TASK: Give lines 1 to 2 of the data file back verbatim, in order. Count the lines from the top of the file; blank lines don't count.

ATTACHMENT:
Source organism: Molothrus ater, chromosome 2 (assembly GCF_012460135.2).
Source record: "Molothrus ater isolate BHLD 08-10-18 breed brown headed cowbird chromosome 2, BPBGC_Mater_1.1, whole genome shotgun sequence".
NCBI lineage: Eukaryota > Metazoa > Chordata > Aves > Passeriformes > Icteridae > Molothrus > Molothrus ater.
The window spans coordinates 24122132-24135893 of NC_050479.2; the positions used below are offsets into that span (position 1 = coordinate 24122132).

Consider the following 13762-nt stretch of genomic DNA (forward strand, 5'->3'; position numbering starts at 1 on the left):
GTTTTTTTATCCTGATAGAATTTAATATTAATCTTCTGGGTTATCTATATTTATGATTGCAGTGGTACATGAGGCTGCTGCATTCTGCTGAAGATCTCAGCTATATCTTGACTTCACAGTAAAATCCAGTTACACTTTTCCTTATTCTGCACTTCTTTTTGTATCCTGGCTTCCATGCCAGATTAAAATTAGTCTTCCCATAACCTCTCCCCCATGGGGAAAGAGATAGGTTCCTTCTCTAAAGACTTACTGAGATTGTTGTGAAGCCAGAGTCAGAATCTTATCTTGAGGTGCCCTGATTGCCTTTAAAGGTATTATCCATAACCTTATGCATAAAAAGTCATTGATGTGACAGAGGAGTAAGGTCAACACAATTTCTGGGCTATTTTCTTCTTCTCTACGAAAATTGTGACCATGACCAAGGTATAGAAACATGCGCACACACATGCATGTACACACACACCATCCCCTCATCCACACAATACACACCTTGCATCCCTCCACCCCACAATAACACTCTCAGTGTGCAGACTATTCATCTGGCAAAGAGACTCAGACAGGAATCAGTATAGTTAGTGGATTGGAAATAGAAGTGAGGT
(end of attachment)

Source organism: Molothrus ater, chromosome 2 (assembly GCF_012460135.2).
Source record: "Molothrus ater isolate BHLD 08-10-18 breed brown headed cowbird chromosome 2, BPBGC_Mater_1.1, whole genome shotgun sequence".